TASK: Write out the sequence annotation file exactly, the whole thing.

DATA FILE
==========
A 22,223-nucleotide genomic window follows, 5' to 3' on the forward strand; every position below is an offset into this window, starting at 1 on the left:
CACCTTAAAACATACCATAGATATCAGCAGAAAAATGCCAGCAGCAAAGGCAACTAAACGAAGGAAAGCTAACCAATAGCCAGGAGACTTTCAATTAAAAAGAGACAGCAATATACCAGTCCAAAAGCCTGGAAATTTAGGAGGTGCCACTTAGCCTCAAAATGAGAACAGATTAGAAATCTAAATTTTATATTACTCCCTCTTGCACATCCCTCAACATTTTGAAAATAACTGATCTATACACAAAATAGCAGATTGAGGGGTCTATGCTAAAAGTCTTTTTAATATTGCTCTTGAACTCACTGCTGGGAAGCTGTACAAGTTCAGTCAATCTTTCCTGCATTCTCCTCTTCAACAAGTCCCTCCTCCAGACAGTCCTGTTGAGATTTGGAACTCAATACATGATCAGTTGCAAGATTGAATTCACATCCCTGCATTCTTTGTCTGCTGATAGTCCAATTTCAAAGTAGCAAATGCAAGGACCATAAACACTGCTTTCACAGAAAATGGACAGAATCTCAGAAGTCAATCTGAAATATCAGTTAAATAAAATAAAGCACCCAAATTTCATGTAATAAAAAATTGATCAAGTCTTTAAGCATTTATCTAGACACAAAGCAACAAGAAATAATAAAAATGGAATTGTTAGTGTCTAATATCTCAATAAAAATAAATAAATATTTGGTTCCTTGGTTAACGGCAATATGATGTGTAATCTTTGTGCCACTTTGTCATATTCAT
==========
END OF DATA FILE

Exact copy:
A 22,223-nucleotide genomic window follows, 5' to 3' on the forward strand; every position below is an offset into this window, starting at 1 on the left:
CACCTTAAAACATACCATAGATATCAGCAGAAAAATGCCAGCAGCAAAGGCAACTAAACGAAGGAAAGCTAACCAATAGCCAGGAGACTTTCAATTAAAAAGAGACAGCAATATACCAGTCCAAAAGCCTGGAAATTTAGGAGGTGCCACTTAGCCTCAAAATGAGAACAGATTAGAAATCTAAATTTTATATTACTCCCTCTTGCACATCCCTCAACATTTTGAAAATAACTGATCTATACACAAAATAGCAGATTGAGGGGTCTATGCTAAAAGTCTTTTTAATATTGCTCTTGAACTCACTGCTGGGAAGCTGTACAAGTTCAGTCAATCTTTCCTGCATTCTCCTCTTCAACAAGTCCCTCCTCCAGACAGTCCTGTTGAGATTTGGAACTCAATACATGATCAGTTGCAAGATTGAATTCACATCCCTGCATTCTTTGTCTGCTGATAGTCCAATTTCAAAGTAGCAAATGCAAGGACCATAAACACTGCTTTCACAGAAAATGGACAGAATCTCAGAAGTCAATCTGAAATATCAGTTAAATAAAATAAAGCACCCAAATTTCATGTAATAAAAAATTGATCAAGTCTTTAAGCATTTATCTAGACACAAAGCAACAAGAAATAATAAAAATGGAATTGTTAGTGTCTAATATCTCAATAAAAATAAATAAATATTTGGTTCCTTGGTTAACGGCAATATGATGTGTAATCTTTGTGCCACTTTGTCATATTCAT